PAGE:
People and plants: Cork oak

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If you are a wine drinker, have you ever thought about that cork wine stopper you remove before tasting it? Out of the blue, my husband asked me if I knew anything about cork the other day. I told him “no, I have never pondered cork.” This lead to an interesting discussion and today’s topic.

A particular oak tree (Quercus suber) commonly referred to as cork oak is host to many common uses. This tree is native to the Mediterranean region. In Portugal, where 50% of commercial cork is grown, cork oak is protected and cannot be cut down without permission from local authorities.

Cork oak is grown in warmer climates and, unfortunately, would not do well in our area. It’s a medium-sized evergreen that grows around 60 feet in height and lives for 200 or more years. Growers harvest the bark of the cork oak about every 10 years after the tree reaches the age of 25. The bark is carefully removed by hand so as to not damage the underlying tissue of the tree. Training to become a cork harvester lasts about eight years due to the amount of expertise required.

The bark of the cork oak tree has a unique cellular structure that is protected by a waxy and waterproof substance called suberin. This makes it ideal for securely closing bottles of wine, as well as for flotation devices, shoe insoles and gaskets. It was even used as building insulation at one point.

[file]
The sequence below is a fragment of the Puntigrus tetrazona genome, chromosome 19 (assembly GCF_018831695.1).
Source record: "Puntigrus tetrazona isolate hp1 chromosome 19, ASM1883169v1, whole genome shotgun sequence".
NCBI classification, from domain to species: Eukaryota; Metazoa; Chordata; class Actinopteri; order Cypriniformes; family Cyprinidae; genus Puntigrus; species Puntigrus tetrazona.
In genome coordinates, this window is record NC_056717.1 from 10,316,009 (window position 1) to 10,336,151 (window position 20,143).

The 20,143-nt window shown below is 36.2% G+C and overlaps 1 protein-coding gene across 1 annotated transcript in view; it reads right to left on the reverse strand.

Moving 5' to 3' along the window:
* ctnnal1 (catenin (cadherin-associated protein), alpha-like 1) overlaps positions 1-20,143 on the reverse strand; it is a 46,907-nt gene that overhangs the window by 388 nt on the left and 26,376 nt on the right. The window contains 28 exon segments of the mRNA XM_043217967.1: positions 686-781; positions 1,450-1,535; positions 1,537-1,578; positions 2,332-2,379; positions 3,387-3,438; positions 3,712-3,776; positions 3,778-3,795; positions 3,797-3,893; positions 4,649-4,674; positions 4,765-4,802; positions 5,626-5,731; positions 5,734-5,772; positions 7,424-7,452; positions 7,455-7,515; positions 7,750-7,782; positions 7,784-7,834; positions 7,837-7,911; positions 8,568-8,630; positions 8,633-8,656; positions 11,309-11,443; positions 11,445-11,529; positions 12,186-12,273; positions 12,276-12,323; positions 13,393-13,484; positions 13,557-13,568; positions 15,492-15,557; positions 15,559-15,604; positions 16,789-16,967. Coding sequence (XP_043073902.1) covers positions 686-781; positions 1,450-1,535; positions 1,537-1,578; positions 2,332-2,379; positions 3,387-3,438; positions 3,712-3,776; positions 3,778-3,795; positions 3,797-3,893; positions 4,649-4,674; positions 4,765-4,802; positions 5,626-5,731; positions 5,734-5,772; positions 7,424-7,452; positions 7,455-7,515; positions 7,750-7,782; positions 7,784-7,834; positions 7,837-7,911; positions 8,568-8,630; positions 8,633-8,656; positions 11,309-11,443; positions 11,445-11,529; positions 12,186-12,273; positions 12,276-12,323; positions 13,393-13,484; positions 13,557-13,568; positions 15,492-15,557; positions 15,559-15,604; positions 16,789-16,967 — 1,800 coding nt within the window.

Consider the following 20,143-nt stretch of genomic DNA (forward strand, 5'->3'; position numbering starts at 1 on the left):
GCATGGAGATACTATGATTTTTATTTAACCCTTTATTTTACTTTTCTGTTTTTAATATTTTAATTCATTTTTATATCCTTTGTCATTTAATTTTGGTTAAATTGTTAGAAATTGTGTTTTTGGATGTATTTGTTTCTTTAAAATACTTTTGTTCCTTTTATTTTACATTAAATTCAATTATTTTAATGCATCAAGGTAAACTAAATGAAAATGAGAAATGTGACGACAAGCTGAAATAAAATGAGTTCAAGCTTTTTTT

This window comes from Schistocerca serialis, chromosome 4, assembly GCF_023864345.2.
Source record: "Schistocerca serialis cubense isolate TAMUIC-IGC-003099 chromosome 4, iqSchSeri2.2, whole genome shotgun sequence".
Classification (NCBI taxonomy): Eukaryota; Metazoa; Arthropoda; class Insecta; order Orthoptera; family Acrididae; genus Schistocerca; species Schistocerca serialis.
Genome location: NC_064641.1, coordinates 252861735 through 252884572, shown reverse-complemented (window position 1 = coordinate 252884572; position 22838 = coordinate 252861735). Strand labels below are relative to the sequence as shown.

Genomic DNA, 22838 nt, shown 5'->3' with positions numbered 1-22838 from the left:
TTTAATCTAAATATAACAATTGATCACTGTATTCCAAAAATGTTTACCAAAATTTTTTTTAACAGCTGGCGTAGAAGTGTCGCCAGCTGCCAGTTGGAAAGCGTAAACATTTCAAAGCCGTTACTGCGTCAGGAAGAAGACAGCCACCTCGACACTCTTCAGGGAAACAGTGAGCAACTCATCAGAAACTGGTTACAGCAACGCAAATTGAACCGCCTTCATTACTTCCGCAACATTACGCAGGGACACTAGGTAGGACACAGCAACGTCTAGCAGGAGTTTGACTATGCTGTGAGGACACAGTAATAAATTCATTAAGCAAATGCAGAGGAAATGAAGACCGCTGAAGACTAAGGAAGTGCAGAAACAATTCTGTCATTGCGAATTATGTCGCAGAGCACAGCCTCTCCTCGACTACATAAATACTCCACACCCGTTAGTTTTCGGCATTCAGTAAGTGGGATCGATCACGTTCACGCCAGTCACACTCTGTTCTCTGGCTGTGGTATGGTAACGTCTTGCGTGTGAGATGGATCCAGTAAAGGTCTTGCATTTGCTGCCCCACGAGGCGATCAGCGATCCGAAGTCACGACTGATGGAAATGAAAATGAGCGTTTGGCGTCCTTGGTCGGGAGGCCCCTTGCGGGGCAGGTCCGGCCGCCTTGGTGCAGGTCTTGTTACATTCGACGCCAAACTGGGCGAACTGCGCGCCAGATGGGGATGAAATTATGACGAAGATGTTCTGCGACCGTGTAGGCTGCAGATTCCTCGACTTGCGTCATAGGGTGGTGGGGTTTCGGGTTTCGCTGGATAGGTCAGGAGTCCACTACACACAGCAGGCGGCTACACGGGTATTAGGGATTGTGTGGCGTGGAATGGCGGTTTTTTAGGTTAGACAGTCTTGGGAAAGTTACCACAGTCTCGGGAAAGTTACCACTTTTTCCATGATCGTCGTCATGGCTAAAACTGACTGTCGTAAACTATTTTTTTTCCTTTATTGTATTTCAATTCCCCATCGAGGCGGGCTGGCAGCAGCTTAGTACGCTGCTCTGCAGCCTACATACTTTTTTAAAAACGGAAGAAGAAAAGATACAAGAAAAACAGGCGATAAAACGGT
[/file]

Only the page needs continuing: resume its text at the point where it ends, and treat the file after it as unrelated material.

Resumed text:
In addition to wine corks, the cork oak has been used as food, medicine, repellent and wood. The seeds are edible after cooking and have been used in making bread. The roasted seeds have been used as a coffee substitute. The cork oak “produces a strong astringent that is useful in treating hemorrhages, chronic diarrhea, dysentery” among other things. /

I am always fascinated by the number of ways nature is part of our daily lives. Right here, under our noses, and we don’t even give it a thought. This one tree species, Quercus suber, not only preserves wine, but is also used in musical instruments, building construction, sporting goods and a whole slew of interior home design and decoration. It is also a sustainable and renewable product.

Arianna Kelley Rawlsky has an M.S. in horticulture and is the director of Bringing People and Plants Together, an organization dedicated to bringing horticulture education and therapy to the community. For more information: or follow us on Facebook.